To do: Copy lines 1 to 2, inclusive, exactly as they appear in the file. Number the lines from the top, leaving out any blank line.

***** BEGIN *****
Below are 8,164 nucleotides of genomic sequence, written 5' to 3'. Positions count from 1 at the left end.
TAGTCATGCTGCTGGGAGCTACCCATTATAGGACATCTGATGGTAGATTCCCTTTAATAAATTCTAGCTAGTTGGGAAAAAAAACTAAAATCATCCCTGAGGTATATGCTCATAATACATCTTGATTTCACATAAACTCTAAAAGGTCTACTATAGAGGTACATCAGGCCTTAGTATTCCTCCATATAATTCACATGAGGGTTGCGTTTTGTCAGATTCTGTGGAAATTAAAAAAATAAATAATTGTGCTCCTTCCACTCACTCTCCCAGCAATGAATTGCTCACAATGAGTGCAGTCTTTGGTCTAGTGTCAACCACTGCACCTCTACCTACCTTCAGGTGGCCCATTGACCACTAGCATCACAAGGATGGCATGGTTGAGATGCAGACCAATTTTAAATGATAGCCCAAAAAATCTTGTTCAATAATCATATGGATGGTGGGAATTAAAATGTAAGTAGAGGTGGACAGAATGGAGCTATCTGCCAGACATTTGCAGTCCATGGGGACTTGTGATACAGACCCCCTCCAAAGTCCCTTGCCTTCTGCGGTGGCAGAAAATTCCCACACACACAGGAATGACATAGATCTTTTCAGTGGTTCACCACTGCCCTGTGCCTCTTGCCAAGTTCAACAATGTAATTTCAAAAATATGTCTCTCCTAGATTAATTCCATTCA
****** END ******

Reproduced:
Below are 8,164 nucleotides of genomic sequence, written 5' to 3'. Positions count from 1 at the left end.
TAGTCATGCTGCTGGGAGCTACCCATTATAGGACATCTGATGGTAGATTCCCTTTAATAAATTCTAGCTAGTTGGGAAAAAAAACTAAAATCATCCCTGAGGTATATGCTCATAATACATCTTGATTTCACATAAACTCTAAAAGGTCTACTATAGAGGTACATCAGGCCTTAGTATTCCTCCATATAATTCACATGAGGGTTGCGTTTTGTCAGATTCTGTGGAAATTAAAAAAATAAATAATTGTGCTCCTTCCACTCACTCTCCCAGCAATGAATTGCTCACAATGAGTGCAGTCTTTGGTCTAGTGTCAACCACTGCACCTCTACCTACCTTCAGGTGGCCCATTGACCACTAGCATCACAAGGATGGCATGGTTGAGATGCAGACCAATTTTAAATGATAGCCCAAAAAATCTTGTTCAATAATCATATGGATGGTGGGAATTAAAATGTAAGTAGAGGTGGACAGAATGGAGCTATCTGCCAGACATTTGCAGTCCATGGGGACTTGTGATACAGACCCCCTCCAAAGTCCCTTGCCTTCTGCGGTGGCAGAAAATTCCCACACACACAGGAATGACATAGATCTTTTCAGTGGTTCACCACTGCCCTGTGCCTCTTGCCAAGTTCAACAATGTAATTTCAAAAATATGTCTCTCCTAGATTAATTCCATTCA